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> SUSTAINABILITY > SCG Fish Homes: A Cradle of Life

SCG Fish Homes: A Cradle of Life

Publish On 21, Oct 2018 | SCG Fish Homes: A Cradle of Life

Black PE100 pipes of different sizes were gradually carried to the beach. In the heat of the afternoon sun, volunteers, fishermen, and our staff fastened these pipes together with screws, slowly transforming them into triangle-shaped creations. What they were creating were SCG Fish Homes – an innovation that provides a sanctuary for marine life. In collaboration with governmental agencies and communities, SCG has hosted these activities for seven consecutive years in order to restore marine resources sustainably as well as to continue His Majesty King Bhumibol Adulyadej’s approach to sustainable water management.

 

 

Determined to restore coastal natural resources, SCG worked with Rayong’s Office of Marine and Coastal Resources Administration 1 (MCRA) and local fishery groups in the province to solve the problem. To do so, it experimented with its PE100 pipes, an eco-friendly innovation for drinking water, assembling them into fish homes. Several prototypes later, the prism-shaped SCG Fish Home was born.

 

 

The first SCG Fish Home was installed in 2012 at Pak Khlong Klaeng in Rayong, and later more were installed in other coastal areas in Rayong, Chonburi, and Chanthaburi. Currently, more than 1,400 SCG Fish Homes have been placed in a total of 34 local fishery communities.

 

SCG Fish Homes Restore Marine Life and Livelihood.

 

The 7th SCG Fish Home Building was hosted in the public park of Laem Charoen Beach under the title “From the Mountains to the Sea” in collaboration with MCRA and local fishery groups. The event proved a roaring success, drawing hundreds of volunteers who came together and built more than 50 additional fish homes, which would not only help refill the ocean on the eastern coast of Thailand with marine life but also strengthen communities and enhance their quality of life.

 

 

Maitree Rodphon, Chairman of the Community Enterprise of Local Fishery of Muang District and Ban Chang Samakkhi District, Rayong, said,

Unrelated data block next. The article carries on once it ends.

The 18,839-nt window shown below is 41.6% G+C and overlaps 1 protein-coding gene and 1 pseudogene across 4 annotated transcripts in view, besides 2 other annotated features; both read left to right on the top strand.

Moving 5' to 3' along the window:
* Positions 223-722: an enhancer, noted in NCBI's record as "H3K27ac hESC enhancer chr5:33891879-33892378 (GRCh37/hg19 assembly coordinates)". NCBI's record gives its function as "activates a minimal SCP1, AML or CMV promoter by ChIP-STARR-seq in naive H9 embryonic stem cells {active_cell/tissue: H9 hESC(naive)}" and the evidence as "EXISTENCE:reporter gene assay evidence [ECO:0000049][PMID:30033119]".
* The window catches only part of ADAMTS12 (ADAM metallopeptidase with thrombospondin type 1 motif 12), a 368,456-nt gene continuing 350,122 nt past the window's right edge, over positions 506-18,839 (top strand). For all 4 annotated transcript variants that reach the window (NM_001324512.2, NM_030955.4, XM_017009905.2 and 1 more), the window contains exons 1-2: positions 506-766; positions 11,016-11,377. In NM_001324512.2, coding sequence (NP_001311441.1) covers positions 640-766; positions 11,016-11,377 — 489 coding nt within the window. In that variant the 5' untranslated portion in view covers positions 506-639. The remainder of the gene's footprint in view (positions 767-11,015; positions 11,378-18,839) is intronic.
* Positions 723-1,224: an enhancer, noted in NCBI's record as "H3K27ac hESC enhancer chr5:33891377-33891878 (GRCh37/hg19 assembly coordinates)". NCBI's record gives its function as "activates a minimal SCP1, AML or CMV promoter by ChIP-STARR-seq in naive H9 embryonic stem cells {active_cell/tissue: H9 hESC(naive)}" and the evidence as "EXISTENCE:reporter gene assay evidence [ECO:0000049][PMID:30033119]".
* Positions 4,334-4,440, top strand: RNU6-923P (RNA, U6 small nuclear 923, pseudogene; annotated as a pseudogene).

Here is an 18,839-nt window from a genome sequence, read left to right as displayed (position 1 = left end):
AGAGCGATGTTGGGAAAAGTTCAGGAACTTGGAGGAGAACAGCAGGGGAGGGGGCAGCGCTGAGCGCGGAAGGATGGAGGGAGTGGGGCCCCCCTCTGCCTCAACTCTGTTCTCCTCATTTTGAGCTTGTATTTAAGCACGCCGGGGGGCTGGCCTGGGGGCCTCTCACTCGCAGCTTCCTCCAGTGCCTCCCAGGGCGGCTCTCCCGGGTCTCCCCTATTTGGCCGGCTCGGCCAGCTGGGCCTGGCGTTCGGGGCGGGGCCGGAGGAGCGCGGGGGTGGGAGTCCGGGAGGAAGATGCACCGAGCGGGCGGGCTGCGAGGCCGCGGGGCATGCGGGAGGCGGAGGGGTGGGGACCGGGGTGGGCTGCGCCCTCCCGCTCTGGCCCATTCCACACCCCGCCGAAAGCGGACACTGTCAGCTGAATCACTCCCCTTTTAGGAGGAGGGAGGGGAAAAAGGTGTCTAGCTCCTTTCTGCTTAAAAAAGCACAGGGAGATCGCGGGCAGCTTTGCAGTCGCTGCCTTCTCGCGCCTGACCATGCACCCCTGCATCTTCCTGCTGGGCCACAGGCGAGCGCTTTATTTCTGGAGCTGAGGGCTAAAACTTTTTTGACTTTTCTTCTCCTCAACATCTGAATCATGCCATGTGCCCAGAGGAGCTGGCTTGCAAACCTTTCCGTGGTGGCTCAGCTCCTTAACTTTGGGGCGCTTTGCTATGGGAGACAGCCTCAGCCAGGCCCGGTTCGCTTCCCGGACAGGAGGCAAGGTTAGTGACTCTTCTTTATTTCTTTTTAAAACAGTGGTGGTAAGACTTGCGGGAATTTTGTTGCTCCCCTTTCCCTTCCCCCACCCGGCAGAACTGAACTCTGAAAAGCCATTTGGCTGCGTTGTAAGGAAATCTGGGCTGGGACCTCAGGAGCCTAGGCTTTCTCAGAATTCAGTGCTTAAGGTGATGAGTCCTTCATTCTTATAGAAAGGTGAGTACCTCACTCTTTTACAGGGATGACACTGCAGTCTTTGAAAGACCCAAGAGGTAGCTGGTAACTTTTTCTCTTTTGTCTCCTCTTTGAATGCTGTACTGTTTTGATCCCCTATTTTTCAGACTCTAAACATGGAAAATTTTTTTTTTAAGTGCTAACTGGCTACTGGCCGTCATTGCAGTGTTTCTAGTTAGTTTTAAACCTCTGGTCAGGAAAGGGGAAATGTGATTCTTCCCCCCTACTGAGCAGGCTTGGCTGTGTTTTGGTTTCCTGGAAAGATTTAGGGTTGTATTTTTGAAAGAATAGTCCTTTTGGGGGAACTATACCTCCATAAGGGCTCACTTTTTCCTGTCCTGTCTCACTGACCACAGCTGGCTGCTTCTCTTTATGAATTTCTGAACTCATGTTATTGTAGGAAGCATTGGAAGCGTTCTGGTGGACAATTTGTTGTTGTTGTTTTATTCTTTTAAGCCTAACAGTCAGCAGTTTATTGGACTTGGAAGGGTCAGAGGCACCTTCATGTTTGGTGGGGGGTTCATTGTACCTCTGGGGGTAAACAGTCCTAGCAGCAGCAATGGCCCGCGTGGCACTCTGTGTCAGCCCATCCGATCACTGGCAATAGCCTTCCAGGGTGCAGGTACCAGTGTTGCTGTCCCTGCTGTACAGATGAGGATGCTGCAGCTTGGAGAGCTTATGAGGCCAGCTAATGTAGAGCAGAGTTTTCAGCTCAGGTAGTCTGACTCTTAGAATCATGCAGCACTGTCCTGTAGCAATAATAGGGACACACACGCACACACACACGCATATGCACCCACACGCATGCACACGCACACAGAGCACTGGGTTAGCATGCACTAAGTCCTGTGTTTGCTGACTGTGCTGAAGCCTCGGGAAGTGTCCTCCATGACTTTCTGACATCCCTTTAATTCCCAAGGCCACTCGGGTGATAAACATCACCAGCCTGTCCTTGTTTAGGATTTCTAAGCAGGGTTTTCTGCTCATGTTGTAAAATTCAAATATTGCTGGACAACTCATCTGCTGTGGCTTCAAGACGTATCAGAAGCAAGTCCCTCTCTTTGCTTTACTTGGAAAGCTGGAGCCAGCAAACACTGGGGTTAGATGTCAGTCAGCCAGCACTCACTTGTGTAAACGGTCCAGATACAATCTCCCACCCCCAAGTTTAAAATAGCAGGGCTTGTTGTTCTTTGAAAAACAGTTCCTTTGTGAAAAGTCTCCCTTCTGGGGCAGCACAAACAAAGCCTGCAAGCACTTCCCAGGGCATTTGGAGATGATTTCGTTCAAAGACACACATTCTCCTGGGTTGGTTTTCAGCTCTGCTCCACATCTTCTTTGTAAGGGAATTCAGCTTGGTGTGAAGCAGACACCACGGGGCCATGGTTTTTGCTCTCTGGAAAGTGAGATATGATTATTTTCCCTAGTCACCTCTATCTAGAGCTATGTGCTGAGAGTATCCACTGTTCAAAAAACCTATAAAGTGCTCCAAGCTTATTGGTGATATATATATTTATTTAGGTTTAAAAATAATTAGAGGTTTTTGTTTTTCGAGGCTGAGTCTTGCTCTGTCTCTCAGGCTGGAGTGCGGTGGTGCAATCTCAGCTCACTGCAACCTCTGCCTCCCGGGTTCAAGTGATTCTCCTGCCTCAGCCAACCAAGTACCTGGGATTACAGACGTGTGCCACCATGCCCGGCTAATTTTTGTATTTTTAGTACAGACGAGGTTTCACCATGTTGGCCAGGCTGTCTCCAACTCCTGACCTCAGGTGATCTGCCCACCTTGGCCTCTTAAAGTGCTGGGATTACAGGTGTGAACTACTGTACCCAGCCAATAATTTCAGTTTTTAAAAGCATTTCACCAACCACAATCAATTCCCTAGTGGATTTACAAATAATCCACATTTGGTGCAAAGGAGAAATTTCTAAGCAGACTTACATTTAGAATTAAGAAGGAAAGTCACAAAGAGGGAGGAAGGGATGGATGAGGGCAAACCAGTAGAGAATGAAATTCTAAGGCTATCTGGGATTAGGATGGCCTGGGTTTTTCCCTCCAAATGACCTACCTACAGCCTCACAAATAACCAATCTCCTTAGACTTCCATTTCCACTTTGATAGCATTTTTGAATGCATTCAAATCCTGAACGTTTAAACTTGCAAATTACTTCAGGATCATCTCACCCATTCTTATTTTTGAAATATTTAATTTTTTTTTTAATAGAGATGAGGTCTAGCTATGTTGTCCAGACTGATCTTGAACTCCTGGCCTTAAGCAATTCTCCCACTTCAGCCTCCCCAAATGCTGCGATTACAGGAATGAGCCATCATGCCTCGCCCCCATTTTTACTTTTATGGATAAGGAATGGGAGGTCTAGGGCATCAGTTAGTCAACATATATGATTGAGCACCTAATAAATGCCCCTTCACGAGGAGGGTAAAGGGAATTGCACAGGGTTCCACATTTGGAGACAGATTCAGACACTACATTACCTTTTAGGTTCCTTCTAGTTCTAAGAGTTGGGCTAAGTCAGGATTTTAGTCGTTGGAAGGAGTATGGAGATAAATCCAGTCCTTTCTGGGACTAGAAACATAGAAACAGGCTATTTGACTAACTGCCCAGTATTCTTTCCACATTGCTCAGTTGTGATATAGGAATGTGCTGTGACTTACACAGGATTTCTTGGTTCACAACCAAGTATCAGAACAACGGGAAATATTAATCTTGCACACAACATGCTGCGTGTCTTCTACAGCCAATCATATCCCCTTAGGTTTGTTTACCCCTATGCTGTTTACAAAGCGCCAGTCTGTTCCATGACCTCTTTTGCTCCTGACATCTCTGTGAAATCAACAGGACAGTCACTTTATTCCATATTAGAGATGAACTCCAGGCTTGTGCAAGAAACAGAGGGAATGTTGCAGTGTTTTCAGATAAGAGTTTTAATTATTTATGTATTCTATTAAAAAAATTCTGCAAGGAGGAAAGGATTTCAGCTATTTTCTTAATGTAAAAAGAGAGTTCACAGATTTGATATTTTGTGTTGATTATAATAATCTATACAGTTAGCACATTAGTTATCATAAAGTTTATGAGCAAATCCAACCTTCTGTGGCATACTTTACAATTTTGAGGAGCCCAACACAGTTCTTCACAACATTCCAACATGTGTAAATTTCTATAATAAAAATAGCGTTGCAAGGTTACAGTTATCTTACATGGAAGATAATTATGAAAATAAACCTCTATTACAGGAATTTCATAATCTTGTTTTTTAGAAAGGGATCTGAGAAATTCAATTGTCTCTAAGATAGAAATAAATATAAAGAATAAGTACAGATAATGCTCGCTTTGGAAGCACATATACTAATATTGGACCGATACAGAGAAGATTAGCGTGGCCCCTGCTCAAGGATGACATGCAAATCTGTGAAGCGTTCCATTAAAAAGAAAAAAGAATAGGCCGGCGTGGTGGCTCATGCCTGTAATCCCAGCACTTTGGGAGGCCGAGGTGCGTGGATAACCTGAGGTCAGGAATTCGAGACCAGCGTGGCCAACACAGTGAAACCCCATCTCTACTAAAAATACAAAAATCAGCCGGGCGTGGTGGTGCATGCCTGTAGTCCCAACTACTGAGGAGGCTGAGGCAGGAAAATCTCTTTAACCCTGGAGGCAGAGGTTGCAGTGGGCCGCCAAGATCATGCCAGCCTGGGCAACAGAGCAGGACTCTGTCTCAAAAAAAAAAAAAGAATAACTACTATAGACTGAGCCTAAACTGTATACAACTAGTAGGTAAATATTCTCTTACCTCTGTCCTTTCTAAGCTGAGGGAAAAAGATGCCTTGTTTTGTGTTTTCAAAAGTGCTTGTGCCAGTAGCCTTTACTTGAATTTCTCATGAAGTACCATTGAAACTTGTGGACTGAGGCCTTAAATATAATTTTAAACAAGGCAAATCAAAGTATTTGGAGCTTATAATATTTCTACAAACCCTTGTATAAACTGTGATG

“In the past, we would have to go about 3-5 nautical miles or 6-10 kilometers offshore to fish. This meant tall waves and strong winds, which damaged our fishing equipment. However, we can now find fish and crabs just in a radius of 1-2 kilometers from the shore thanks to the fish homes that we installed and have become home to marine life, which are precious natural resources for all.”

 

Thanks to the ingenious design and the material, which barnacles and shells can easily attach themselves to, these PE100 pipes are teeming with life and have become home to marine creatures of all stripes. The balanced increase of marine life has not only restored abundance to Thai seas but also enhanced the livelihood security of local fishing communities.

 

“We used to earn only hundreds of baht per day, but now with SCG Fish Homes, our income has shot up to thousands of baht, our local fishery group truly believes that the SCG Fish Home Project is on the right track. It has strengthened local fisheries and successfully enhanced the sustainability of food sources, not just for fishermen but for Thailand in the future,”

 

Maitree Rodphon said, reiterating the success of the project.

 

 

In his remark about the collaboration between the public and private sectors, Akharasing Signhareuk, Director of the Marine Resources Conservation Division, the Office of Marine and Coastal Resources Administration 2 (Chonburi), said,

 

“Cooperation from the private sector has always been helpful to governmental agencies. This is particularly true with the SCG Fish Home Project. This collaboration combines the academic knowledge of appropriate locations from the governmental sector and safe materials contributed by the private sector, resulting in a project that has benefited fishery communities in Rayong, Chanthaburi, and Chonburi and may later be expanded further to Southern Thailand. This will be greatly beneficial to both communities and the countries in the future.”

 

SCG Fish Homes Foster Eco-Consciousness for Marine Resources.

 

Thanks to social media, anyone can now learn about marine resources and take part in conservation efforts without any boundaries.

 

 

Patcharint Jamjumrat, a hearing-impaired student from Sot Suksa Chonburi School, shared with us her experience as a volunteer.

 

“I am glad and proud to be able to help conserve natural resources in our sea. As a volunteer in the SCG Fish Home Project, I see collaboration and unity. I am very happy. This is a new experience for me and has helped me understand that fish homes can help protect small marine creatures from bigger fish or people.”

 

 

With the three-way synergy between the government, the private sector, and volunteers, the SCG Fish Home Project has not only restored natural resources to Thai seas but also revitalized local fishery communities by fostering participation and a sense of ownership. In addition, this project also demonstrates our effort to adopt His Majesty King Bhumibol Adulyadej’s “from the mountains to the sea” water management approach, which begins with our upstream check dam construction in Khao Yai Da and culminates in our downstream SCG Fish Home Project.

 

 

Fish Homes from Recycled Plastic Waste

 

SCG has created prototypes of fish homes from pipes made from plastic waste found on the beach and communities such as plastic bags and bottle caps. Studies have revealed that these fish homes from recycled materials are strong and eco-friendly. In addition to revitalizing coastal and marine resources, each of these new fish homes can help use up over 20,000 discarded plastic caps.

 

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